#:block-txexpr-proc hyphenate-block
                          #:string-proc (compose1 make-quotes-hangable
                                                  fix-em-dashes
                                                  smart-quotes)
                          #:exclude-tags '(style script))))

procedure

(hyphenate-block block-tx)  txexpr?

  block-tx : txexpr?
Helper function for root decoder that handles hyphenation.

The basic hyphenate function comes from the hyphenate module. We could attach hyphenate to our root decoder as a string processor rather than block processor. But we want to be able to handle our no-hyphens flag (aka no-hyphens-attr), which is stored in the attributes of the X-expression. Therefore, we have to look at blocks, not just strings.

(define (hyphenate-block block-tx)
  (define (no-hyphens? tx)
    (or (member (get-tag tx) '(th h1 h2 h3 h4 style script))
        (member no-hyphens-attr (get-attrs tx))))
  (hyphenate block-tx
             #:min-left-length 3
             #:min-right-length 3
             #:omit-txexpr no-hyphens?))

procedure

(make-quotes-hangable str)  txexpr?

  str : string?
Perform tricky processing on quotation marks.

Because I’m a typography snob I like to push quotation marks into the margin a little bit when they appear at the left edge of a line (aka hanging quotes). This function just wraps left-hand quote marks in two little tags (push and pull) that I can then manipulate in CSS to get the effect.

(define (make-quotes-hangable str)
  (define substrs (regexp-match* #px"\\s?[“‘]" str #:gap-select? #t))
  (if (= (length substrs) 1)
      (car substrs)
      (cons 'quo (append-map (λ(str)
                               (let ([strlen (string-length str)])
                                 (if (> strlen 0)
                                     (case (substring str (sub1 strlen) strlen)
                                       [("‘") (list '(squo-push) `(squo-pull ,str))]
                                       [("“") (list '(dquo-push) `(dquo-pull ,str))]
                                       [else (list str)])
                                     (list str)))) substrs))))

procedure

(fix-em-dashes str)  txexpr?

  str : string?
Helper function for root decoder.

When I type an em dash in my sources, I will often leave a space around it, but I don’t want spaces in the output, so this function removes them.

(define (fix-em-dashes str)
  (let* ([str (regexp-replace* #px"(?<=\\w)[  \\s]—" str "—")]
         [str (regexp-replace* #px"—[  \\s](?=\\w)" str "—")])
    str))

1.4.7.1 Miscellaneous tag functions

Presented without docs or comment, as it should be obvious at this point what they do.

(define omission (default-tag-function 'div #:class "omission"))
 
(define mono (default-tag-function 'span #:class "mono"))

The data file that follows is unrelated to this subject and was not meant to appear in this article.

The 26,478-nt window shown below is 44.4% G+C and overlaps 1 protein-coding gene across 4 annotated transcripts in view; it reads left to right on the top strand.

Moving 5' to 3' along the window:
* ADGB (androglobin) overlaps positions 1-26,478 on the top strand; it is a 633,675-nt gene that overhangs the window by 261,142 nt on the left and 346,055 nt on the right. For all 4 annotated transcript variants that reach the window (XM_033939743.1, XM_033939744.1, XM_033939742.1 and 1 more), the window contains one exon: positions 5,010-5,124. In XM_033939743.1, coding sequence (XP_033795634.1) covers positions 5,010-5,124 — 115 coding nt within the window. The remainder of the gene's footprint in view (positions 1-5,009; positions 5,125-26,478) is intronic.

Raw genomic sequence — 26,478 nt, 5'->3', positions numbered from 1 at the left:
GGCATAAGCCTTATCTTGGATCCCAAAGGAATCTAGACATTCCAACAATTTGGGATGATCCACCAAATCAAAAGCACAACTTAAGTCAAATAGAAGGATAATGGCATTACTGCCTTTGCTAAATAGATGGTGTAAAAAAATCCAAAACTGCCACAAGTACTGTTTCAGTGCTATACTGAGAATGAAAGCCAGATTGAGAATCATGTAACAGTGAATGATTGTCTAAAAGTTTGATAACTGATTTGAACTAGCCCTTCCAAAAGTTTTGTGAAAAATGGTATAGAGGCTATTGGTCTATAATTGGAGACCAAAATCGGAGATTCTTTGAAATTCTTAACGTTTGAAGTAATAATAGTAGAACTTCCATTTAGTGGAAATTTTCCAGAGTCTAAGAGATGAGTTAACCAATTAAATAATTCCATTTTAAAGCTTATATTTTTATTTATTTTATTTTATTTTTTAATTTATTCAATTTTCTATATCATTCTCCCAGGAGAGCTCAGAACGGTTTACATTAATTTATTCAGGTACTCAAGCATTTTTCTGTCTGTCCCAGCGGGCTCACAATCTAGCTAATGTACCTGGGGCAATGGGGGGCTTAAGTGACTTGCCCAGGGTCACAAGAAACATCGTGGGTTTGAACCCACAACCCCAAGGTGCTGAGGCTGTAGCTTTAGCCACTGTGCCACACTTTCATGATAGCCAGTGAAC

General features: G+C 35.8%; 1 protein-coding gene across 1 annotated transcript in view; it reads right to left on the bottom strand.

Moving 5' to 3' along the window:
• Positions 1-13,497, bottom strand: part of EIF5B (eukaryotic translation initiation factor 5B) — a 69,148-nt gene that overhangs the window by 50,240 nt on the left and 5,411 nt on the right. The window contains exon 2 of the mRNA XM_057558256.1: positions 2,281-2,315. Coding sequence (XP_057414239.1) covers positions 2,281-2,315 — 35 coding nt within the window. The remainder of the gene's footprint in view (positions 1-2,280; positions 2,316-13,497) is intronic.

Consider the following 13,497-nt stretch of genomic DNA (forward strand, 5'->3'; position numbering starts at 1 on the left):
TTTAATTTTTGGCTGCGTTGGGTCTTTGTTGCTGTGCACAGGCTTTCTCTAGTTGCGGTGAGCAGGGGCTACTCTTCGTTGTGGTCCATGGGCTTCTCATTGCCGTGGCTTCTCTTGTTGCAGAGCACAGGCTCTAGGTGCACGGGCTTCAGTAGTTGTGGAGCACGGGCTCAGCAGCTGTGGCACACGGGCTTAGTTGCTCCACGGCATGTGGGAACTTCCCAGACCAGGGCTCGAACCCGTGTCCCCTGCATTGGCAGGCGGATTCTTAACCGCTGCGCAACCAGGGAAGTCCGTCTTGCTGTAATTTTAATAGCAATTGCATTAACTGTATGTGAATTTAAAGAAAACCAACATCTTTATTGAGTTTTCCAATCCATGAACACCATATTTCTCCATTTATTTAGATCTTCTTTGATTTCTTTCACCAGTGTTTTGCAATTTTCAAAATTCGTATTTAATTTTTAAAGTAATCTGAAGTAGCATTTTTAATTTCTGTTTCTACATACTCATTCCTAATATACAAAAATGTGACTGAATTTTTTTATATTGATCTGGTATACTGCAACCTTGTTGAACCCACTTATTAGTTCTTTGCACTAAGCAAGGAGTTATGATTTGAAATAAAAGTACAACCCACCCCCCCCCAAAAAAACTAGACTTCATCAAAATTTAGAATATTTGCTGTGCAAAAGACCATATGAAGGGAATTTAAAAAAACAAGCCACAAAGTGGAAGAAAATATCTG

(define font-details (default-tag-function 'div #:class "font-details"))
 
(define mb-font-specimen
  (default-tag-function 'div #:class "mb-font-specimen" #:contenteditable "true"))
 
(define (margin-note . xs)
  `(div ((class "margin-note") ,no-hyphens-attr) ,@xs))
 
(define os (default-tag-function 'span #:class "os"))
 
(define (gap [size 1.5])
  `(div ((style ,(format "height: ~arem" size)))))
 
(define (center . xs)
  `(div ((style "text-align:center")) ,@xs))
 
(define (indented #:hyphenate [hyphenate #t]  . xs)
  `(p ((class "indented"),@(if (not hyphenate) (list no-hyphens-attr) null)) ,@xs))
 
(define caption-runin (default-tag-function 'span #:class "caption-runin"))
 
(define caption (default-tag-function 'span #:class "caption"))
 
(define (captioned name . xs)
  `(table ((class "captioned indented"))
          (tr (td ((style "text-align:left")) ,@xs) (td  ,(caption name)))))

1.5 Utility functions

procedure

(dev-mode?)  boolean?

Check whether Pollen is running in development mode, which means that it was started from the command line with the environment variable POLLEN set to the value DEV:

> POLLEN=DEV raco pollen ...

Rather than the ordinary:

> raco pollen ...

This functions will be useful later when we want to change the behavior of certain functions when Pollen runs in dev mode. For instance, we might want to run certain functions in a higher speed / lower quality mode. Or output debug information about others.

(define (dev-mode?)
  (equal? (getenv "POLLEN") "DEV"))

Though the environment variable name is fixed as POLLEN, there’s no special magic to DEV. We could pick any value we wanted to denote development mode:

> POLLEN=FLUGELHORN raco pollen ...

procedure

(capitalize-first-letter str)  string?

  str : string?
For use in our HTML templates. We could also define this function inside a template. But since we have more than one template in this project, we’ll put it here, so it can be available to all the templates.

(define (capitalize-first-letter str)
  (regexp-replace #rx"^." str string-upcase))

1.6 Finally

This last incantation is needed so this scribble/lp2 document knows how to put together all the code chunks we’ve introduced in this file.

<*> ::=